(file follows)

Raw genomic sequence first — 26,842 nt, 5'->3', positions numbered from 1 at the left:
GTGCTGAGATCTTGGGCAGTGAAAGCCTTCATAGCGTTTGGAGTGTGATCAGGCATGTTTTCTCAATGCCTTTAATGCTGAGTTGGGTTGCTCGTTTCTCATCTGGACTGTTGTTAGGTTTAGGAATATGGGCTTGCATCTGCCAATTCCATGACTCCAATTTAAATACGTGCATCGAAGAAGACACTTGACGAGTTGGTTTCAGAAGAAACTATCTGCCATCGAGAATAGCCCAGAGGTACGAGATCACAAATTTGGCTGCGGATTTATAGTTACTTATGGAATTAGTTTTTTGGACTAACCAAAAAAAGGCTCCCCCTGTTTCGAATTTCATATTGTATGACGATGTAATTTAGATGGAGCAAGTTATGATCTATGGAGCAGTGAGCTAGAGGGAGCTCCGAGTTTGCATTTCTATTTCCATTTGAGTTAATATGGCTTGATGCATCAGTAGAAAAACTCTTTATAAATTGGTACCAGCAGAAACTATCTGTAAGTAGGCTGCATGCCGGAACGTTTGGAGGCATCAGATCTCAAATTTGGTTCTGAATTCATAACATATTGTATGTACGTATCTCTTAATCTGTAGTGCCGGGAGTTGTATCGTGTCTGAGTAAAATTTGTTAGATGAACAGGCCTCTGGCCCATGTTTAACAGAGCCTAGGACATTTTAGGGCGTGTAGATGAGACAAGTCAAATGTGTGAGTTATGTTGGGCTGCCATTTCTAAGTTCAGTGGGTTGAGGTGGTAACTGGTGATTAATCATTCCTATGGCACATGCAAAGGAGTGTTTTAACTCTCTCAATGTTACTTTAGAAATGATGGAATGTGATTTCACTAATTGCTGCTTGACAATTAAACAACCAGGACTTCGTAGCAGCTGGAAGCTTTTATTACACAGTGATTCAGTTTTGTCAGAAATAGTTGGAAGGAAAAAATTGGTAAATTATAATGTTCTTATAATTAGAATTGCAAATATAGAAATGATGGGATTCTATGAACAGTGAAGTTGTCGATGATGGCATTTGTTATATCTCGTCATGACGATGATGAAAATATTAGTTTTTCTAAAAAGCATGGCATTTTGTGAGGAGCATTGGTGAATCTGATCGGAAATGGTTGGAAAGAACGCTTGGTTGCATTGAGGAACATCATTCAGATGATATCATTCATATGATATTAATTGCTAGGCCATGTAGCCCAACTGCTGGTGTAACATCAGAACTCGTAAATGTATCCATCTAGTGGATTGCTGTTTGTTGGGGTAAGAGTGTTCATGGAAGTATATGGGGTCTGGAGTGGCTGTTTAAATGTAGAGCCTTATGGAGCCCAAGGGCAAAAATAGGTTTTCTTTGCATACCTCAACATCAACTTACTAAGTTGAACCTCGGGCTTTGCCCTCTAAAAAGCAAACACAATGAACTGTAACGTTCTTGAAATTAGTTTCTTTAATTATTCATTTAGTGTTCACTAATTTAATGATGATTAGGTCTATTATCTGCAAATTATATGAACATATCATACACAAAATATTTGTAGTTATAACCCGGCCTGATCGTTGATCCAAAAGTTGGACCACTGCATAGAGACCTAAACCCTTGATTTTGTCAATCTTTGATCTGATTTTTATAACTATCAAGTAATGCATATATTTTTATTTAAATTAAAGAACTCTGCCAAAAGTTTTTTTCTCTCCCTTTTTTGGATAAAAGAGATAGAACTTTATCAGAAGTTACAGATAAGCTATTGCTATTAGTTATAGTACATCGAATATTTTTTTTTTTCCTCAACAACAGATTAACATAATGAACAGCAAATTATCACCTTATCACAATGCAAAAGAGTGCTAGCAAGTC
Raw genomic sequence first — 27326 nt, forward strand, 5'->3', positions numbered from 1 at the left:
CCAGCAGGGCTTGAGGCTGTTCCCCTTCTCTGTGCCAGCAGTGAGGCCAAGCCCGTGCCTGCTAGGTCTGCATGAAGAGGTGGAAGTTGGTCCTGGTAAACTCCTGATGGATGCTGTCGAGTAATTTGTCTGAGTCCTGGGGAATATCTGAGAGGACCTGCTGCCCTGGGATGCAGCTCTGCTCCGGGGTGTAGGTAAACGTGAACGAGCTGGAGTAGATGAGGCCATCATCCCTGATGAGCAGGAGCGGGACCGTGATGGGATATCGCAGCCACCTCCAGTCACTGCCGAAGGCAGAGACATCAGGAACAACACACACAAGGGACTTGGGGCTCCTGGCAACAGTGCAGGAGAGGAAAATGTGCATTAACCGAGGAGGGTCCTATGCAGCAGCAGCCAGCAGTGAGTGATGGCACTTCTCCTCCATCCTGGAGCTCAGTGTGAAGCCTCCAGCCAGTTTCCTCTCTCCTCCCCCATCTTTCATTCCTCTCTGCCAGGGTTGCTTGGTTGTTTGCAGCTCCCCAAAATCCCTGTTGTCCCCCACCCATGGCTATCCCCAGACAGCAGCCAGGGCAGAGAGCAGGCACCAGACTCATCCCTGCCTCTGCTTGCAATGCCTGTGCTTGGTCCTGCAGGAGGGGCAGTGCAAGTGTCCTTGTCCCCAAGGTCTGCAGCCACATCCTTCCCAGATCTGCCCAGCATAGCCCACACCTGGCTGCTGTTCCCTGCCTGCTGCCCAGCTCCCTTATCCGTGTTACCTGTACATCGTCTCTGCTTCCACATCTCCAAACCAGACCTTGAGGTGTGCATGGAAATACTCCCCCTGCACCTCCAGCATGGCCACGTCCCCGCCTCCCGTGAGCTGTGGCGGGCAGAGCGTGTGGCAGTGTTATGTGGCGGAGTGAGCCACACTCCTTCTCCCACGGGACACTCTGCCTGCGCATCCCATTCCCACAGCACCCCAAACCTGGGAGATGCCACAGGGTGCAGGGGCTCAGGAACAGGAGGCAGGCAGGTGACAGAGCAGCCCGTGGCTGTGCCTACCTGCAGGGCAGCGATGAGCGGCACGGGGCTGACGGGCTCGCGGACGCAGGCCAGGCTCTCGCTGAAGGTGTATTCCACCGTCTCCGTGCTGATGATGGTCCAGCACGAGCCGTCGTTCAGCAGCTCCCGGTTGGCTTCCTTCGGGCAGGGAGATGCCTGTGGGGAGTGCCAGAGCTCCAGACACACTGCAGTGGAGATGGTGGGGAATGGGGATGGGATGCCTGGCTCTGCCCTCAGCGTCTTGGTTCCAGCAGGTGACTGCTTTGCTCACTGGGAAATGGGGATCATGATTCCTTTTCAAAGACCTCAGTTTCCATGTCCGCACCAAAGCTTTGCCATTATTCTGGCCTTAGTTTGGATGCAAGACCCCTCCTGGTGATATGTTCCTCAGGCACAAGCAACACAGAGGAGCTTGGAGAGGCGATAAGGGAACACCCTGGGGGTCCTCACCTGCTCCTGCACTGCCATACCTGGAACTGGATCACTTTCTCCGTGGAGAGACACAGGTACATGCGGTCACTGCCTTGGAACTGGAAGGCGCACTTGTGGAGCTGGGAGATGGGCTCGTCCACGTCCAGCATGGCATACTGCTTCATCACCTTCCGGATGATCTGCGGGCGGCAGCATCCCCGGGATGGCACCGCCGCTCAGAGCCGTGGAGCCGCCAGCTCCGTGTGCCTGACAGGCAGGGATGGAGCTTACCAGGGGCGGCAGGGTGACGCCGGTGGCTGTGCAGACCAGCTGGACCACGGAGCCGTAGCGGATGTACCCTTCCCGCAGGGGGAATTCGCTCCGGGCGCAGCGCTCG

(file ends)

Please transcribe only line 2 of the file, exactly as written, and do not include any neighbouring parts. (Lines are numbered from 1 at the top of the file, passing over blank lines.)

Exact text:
GTGCTGAGATCTTGGGCAGTGAAAGCCTTCATAGCGTTTGGAGTGTGATCAGGCATGTTTTCTCAATGCCTTTAATGCTGAGTTGGGTTGCTCGTTTCTCATCTGGACTGTTGTTAGGTTTAGGAATATGGGCTTGCATCTGCCAATTCCATGACTCCAATTTAAATACGTGCATCGAAGAAGACACTTGACGAGTTGGTTTCAGAAGAAACTATCTGCCATCGAGAATAGCCCAGAGGTACGAGATCACAAATTTGGCTGCGGATTTATAGTTACTTATGGAATTAGTTTTTTGGACTAACCAAAAAAAGGCTCCCCCTGTTTCGAATTTCATATTGTATGACGATGTAATTTAGATGGAGCAAGTTATGATCTATGGAGCAGTGAGCTAGAGGGAGCTCCGAGTTTGCATTTCTATTTCCATTTGAGTTAATATGGCTTGATGCATCAGTAGAAAAACTCTTTATAAATTGGTACCAGCAGAAACTATCTGTAAGTAGGCTGCATGCCGGAACGTTTGGAGGCATCAGATCTCAAATTTGGTTCTGAATTCATAACATATTGTATGTACGTATCTCTTAATCTGTAGTGCCGGGAGTTGTATCGTGTCTGAGTAAAATTTGTTAGATGAACAGGCCTCTGGCCCATGTTTAACAGAGCCTAGGACATTTTAGGGCGTGTAGATGAGACAAGTCAAATGTGTGAGTTATGTTGGGCTGCCATTTCTAAGTTCAGTGGGTTGAGGTGGTAACTGGTGATTAATCATTCCTATGGCACATGCAAAGGAGTGTTTTAACTCTCTCAATGTTACTTTAGAAATGATGGAATGTGATTTCACTAATTGCTGCTTGACAATTAAACAACCAGGACTTCGTAGCAGCTGGAAGCTTTTATTACACAGTGATTCAGTTTTGTCAGAAATAGTTGGAAGGAAAAAATTGGTAAATTATAATGTTCTTATAATTAGAATTGCAAATATAGAAATGATGGGATTCTATGAACAGTGAAGTTGTCGATGATGGCATTTGTTATATCTCGTCATGACGATGATGAAAATATTAGTTTTTCTAAAAAGCATGGCATTTTGTGAGGAGCATTGGTGAATCTGATCGGAAATGGTTGGAAAGAACGCTTGGTTGCATTGAGGAACATCATTCAGATGATATCATTCATATGATATTAATTGCTAGGCCATGTAGCCCAACTGCTGGTGTAACATCAGAACTCGTAAATGTATCCATCTAGTGGATTGCTGTTTGTTGGGGTAAGAGTGTTCATGGAAGTATATGGGGTCTGGAGTGGCTGTTTAAATGTAGAGCCTTATGGAGCCCAAGGGCAAAAATAGGTTTTCTTTGCATACCTCAACATCAACTTACTAAGTTGAACCTCGGGCTTTGCCCTCTAAAAAGCAAACACAATGAACTGTAACGTTCTTGAAATTAGTTTCTTTAATTATTCATTTAGTGTTCACTAATTTAATGATGATTAGGTCTATTATCTGCAAATTATATGAACATATCATACACAAAATATTTGTAGTTATAACCCGGCCTGATCGTTGATCCAAAAGTTGGACCACTGCATAGAGACCTAAACCCTTGATTTTGTCAATCTTTGATCTGATTTTTATAACTATCAAGTAATGCATATATTTTTATTTAAATTAAAGAACTCTGCCAAAAGTTTTTTTCTCTCCCTTTTTTGGATAAAAGAGATAGAACTTTATCAGAAGTTACAGATAAGCTATTGCTATTAGTTATAGTACATCGAATATTTTTTTTTTTCCTCAACAACAGATTAACATAATGAACAGCAAATTATCACCTTATCACAATGCAAAAGAGTGCTAGCAAGTC